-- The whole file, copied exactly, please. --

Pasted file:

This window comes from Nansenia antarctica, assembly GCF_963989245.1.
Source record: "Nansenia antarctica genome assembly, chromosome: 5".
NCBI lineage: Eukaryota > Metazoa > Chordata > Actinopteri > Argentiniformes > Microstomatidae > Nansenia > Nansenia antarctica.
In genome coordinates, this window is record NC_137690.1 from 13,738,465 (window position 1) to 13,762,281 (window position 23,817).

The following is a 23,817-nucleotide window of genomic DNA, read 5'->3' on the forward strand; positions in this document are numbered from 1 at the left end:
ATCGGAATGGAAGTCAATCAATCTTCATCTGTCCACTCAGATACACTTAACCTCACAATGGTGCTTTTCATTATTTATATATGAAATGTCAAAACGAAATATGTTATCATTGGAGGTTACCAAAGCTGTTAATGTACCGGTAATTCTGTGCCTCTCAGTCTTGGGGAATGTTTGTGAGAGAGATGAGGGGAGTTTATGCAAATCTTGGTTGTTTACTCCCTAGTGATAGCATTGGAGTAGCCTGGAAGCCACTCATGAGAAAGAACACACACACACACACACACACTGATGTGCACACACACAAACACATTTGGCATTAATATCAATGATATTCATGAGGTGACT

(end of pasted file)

This window comes from Nansenia antarctica, assembly GCF_963989245.1.
Source record: "Nansenia antarctica genome assembly, chromosome: 5".
NCBI lineage: Eukaryota > Metazoa > Chordata > Actinopteri > Argentiniformes > Microstomatidae > Nansenia > Nansenia antarctica.
In genome coordinates, this window is record NC_137690.1 from 13,738,465 (window position 1) to 13,762,281 (window position 23,817).

The following is a 23,817-nucleotide window of genomic DNA, read 5'->3' on the forward strand; positions in this document are numbered from 1 at the left end:
ATCGGAATGGAAGTCAATCAATCTTCATCTGTCCACTCAGATACACTTAACCTCACAATGGTGCTTTTCATTATTTATATATGAAATGTCAAAACGAAATATGTTATCATTGGAGGTTACCAAAGCTGTTAATGTACCGGTAATTCTGTGCCTCTCAGTCTTGGGGAATGTTTGTGAGAGAGATGAGGGGAGTTTATGCAAATCTTGGTTGTTTACTCCCTAGTGATAGCATTGGAGTAGCCTGGAAGCCACTCATGAGAAAGAACACACACACACACACACACACTGATGTGCACACACACAAACACATTTGGCATTAATATCAATGATATTCATGAGGTGACT